Small, gray rectangles show trains moving through subway tunnels in real time. Brightly colored strokes depicting each of New York City’s 26 subway lines fade when those lines go out of service. When trains are running in only one direction, those solid lines become dashes and black dots representing stations turn into triangles.
Ride the New York subway, and there is a good chance it is using equipment dating to World War II. But open up the system’s new map on a phone and you will be whipped into the 21st century.
The new map, which transit officials unveiled this week and say is the first of its kind in North America, is designed to show how service is running in real time and help riders navigate often complicated service disruptions caused by construction projects, train break downs and other unplanned interruptions. The map also seeks to alleviate another rider frustration by showing elevators and escalators that are out of service.
Up to now, information about subway schedules changing during weekends, or about trains running on tracks typically used by other lines, was available in text form on the Metropolitan Transportation Authority’s website and posted on lengthy, baffling posters plastered in stations.
But by depicting service changes visually, transit officials say, the map will allow even the most novice straphanger to navigate the labyrinthine underground network, which is routinely plagued with disruptions.
“I have struggled along with other New Yorkers to navigate service changes. Sometimes reading the service changes in text form is confusing,” Sarah Meyer, chief customer officer at New York City Transit, said in an interview. “We needed to make sure we’re giving people information they need, when and where they need it.”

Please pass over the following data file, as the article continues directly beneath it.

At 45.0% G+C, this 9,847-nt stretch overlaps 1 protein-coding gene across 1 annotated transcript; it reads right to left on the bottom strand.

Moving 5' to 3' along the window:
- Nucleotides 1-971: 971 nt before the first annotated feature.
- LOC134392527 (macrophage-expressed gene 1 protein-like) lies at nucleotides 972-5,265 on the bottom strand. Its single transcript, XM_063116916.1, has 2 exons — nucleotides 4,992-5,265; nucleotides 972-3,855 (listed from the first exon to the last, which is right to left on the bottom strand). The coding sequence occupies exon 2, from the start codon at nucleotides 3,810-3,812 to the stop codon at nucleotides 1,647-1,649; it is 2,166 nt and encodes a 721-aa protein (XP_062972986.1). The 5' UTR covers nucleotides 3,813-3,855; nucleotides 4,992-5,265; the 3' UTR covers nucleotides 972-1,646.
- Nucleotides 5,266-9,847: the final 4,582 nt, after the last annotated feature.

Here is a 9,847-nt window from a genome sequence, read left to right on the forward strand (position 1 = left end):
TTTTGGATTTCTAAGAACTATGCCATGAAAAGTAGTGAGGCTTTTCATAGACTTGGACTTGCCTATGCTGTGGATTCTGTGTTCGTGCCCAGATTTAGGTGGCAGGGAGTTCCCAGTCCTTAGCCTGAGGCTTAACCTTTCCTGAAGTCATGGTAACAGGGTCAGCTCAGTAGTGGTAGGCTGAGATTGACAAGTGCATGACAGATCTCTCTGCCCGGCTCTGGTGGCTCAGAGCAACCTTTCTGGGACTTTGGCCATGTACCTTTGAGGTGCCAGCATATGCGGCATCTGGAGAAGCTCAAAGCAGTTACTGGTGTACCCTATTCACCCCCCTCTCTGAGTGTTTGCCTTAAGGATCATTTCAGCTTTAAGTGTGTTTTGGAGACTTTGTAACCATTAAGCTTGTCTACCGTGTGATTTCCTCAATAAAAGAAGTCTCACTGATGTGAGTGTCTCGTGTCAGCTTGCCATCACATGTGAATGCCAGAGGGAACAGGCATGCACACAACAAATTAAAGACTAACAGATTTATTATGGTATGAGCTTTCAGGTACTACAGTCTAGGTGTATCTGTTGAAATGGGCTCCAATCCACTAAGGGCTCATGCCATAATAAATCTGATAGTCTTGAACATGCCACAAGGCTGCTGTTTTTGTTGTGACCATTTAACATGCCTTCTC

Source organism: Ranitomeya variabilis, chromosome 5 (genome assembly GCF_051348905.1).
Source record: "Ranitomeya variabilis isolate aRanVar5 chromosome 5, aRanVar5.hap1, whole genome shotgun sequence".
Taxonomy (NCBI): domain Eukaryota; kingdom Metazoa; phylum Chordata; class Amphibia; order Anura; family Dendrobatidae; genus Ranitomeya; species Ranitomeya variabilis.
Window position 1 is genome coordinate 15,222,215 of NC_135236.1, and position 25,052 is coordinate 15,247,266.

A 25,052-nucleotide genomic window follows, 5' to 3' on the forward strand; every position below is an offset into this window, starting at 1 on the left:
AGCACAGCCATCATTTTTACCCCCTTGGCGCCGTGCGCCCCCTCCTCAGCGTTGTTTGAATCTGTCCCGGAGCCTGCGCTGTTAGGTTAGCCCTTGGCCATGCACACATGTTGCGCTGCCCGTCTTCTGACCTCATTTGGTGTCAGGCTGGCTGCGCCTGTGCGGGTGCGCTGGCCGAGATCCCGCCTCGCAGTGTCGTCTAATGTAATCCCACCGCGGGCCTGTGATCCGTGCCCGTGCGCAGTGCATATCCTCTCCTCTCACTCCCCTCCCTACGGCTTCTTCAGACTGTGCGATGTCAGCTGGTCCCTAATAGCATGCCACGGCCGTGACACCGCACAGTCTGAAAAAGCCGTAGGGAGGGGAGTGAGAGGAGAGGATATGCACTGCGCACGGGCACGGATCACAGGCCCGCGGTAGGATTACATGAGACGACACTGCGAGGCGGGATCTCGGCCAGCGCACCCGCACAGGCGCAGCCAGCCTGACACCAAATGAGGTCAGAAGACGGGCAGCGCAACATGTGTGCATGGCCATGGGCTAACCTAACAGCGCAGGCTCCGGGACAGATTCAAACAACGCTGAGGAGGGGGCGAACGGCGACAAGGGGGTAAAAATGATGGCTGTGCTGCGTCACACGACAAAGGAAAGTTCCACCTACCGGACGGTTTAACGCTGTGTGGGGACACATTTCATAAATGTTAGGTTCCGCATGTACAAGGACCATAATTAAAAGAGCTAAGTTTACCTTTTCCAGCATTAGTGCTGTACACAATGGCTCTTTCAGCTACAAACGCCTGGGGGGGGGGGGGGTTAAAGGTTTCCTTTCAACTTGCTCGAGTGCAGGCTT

The digital map is the Metropolitan Transportation Authority’s latest effort to modernize the antiquated system: Transit officials recently announced that they had rolled out the agency’s contactless payment system — which allows riders to pay a fare by tapping their credit card or cellphone onto an electronic reader — to nearly 80 percent of subway stations.
Both technological advancements have been hailed as major wins for the agency, even as it grapples with the worst financial crisis in its history, a pandemic that ripped through its work force, sickening thousands of transit workers, and a ridership that has cratered. Today only about 30 percent of the subway’s usual 5.5 million weekday riders are using the system.
But like so much else this year, even the new map has not been untouched by the pandemic. When Ms. Meyer first thought to create a more dynamic map, she hoped it could help riders navigate service changes after the M.T.A. embarked on its ambitious $54 billion plan to upgrade the subway, she said.
Now, with those plans on hold indefinitely because of the financial crisis, riders will more likely use the map to navigate the service cuts the M.T.A. has warned it will make in the absence of billions of dollars in federal aid.
“I couldn’t help but fear looking at the map and what it would be like for half of those snaking trains to suddenly vaporize,” said Danny Pearlstein, a spokesman for the Riders Alliance, a grass-roots advocacy organization. “But unfortunately that is where we are if fiscal austerity prevails in the face of enormous need in the city and the people who depend on its infrastructure.”